Ed Miliband suffered a double setback last night as the Conservatives edged ahead of Labour in a poll for i which shows that only one in four voters regards him as a credible Prime Minister-in-waiting.
As the Labour leader prepared for his crucial speech to his party's conference in Liverpool today, ComRes found that the Tories enjoy a lead for the first time since October last year, just before the Chancellor, George Osborne, outlined the Coalition's spending cuts.
The Tories are on 37 per cent; Labour on 36 per cent; Liberal Democrats 12 per cent and other parties 15 per cent Such a result would leave Labour 12 seats short of an overall majority at a general election.
One year after be became Labour leader, Mr Miliband's personal ratings worry some of his party's MPs. Asked whether they agreed with the statement that he is a credible Prime Minister-in-waiting, 24 per cent agreed and 57 per cent disagreed.
Close allies of Mr Miliband insist they are not worried, saying the party has bounced back from a crushing election defeat last year without sinking into the in-fighting that has followed previous election losses. They believe voters will warm to the Labour leader when they know more about him – and hope today's speech will prove a crucial step on that road.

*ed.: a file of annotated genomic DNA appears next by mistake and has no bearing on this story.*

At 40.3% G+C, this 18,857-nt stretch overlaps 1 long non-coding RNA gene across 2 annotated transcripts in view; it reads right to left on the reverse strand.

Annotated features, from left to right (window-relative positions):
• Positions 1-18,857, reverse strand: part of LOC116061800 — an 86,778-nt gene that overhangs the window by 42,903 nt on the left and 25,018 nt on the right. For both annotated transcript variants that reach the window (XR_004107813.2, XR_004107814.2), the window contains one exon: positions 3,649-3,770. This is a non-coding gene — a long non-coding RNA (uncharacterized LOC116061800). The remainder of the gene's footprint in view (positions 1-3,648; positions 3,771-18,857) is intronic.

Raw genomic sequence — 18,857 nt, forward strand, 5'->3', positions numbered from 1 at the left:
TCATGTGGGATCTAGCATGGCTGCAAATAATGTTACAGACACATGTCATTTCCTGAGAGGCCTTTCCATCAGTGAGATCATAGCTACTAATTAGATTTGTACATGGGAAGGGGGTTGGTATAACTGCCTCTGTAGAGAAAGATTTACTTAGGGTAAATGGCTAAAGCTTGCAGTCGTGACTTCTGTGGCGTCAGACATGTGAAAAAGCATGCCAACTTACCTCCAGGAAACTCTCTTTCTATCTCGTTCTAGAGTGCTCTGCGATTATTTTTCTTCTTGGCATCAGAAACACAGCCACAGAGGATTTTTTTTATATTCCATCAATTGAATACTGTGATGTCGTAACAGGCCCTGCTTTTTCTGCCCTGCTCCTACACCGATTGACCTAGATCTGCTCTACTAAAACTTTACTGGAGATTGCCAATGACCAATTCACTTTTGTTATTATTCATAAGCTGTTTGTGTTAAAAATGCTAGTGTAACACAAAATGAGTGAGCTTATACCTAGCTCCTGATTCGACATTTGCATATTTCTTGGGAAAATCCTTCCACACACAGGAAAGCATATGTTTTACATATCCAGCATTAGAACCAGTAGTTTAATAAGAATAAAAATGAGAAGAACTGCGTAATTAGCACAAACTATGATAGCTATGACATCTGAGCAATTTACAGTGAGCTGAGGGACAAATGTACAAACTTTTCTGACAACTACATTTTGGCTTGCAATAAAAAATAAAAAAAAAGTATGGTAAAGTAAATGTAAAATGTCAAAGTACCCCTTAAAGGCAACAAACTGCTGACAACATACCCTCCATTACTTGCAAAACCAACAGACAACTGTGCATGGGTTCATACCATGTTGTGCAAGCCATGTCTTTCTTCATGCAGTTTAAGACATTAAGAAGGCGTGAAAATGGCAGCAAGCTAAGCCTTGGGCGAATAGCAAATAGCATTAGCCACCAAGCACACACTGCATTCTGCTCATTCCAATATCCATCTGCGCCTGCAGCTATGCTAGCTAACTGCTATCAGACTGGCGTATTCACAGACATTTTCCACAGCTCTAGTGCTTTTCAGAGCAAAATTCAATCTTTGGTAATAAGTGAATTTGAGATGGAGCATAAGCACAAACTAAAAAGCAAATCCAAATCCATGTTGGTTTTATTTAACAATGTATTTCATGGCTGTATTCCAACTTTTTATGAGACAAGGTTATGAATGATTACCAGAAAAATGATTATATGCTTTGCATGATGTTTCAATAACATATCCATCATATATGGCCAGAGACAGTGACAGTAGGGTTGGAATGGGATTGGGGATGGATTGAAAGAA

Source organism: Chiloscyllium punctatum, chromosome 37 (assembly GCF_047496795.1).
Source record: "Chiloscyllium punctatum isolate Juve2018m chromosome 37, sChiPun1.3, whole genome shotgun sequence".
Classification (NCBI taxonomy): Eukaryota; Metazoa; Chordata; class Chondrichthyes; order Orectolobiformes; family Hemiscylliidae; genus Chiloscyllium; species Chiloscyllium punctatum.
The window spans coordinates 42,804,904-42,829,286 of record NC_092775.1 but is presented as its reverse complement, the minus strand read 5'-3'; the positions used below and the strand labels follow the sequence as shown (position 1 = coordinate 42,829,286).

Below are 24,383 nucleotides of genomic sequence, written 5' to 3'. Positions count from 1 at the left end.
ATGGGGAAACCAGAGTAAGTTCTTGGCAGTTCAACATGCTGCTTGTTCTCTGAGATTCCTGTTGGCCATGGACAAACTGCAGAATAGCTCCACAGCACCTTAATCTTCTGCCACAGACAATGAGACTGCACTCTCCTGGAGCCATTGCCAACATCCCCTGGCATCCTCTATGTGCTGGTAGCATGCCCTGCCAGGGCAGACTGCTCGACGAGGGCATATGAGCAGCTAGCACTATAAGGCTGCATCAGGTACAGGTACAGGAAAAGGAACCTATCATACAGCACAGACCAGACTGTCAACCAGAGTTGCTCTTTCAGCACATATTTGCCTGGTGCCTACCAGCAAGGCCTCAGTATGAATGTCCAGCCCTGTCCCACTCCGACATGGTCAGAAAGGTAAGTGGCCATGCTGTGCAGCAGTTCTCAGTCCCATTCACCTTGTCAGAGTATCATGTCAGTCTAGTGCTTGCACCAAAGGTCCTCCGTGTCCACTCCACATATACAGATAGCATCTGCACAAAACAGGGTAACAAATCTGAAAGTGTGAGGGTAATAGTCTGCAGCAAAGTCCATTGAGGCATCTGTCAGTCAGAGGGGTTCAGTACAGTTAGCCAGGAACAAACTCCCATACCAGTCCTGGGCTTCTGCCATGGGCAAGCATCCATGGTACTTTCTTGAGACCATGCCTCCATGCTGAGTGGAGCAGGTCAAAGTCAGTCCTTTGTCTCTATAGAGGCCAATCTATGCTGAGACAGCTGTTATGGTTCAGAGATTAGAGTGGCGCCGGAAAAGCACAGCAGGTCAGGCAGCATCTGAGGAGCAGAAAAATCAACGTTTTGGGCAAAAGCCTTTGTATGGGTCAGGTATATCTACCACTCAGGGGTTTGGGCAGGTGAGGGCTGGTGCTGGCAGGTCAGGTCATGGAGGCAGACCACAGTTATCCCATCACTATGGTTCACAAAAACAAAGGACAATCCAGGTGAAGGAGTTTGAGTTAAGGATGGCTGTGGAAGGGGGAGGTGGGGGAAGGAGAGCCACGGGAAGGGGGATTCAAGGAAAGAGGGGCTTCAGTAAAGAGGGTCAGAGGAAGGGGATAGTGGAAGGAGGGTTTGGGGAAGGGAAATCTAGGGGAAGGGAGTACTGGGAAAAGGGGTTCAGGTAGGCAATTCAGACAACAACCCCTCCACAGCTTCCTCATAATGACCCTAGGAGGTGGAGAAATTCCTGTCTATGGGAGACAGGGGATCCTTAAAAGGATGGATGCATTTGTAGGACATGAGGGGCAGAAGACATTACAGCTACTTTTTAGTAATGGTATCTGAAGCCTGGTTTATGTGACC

The Labour leader will use it to say the party is on the side of the people and against "bad businesses". Although he will insist that Labour will remain pro-business, he is ready to challenge "fast buck" capitalism that rewards greed and short-termism and will speak of a "quiet crisis" suffered by millions of victims of a failed system.
He will say: "Let me tell you what the 21st-century choice is: Are you on the side of the wealth creators or the asset strippers? For years as a country we have been neutral in that battle. They've been taxed the same. Regulated the same. Treated the same. Celebrated the same. They won't be by me."
He will pledge to change an economy and society which often do not reward "the right people with the right values" and will paint the Tories as being on the side of the current system.
"The small businesses that are the lifeblood of our economy are the wealth creators," he will say. "The scientists and innovators are our wealth creators. And the young apprentices are the wealth creators."
Labour would bring in incentives for firms to provide "long-term value" and investment. Those winning government contracts would have to offer apprenticeships. This "something for something" approach would be replicated in the welfare and education systems, Mr Miliband will say.
Unison general secretary, Dave Prentis, won a standing ovation when he said the party should stand "shoulder-to-shoulder" with striking workers.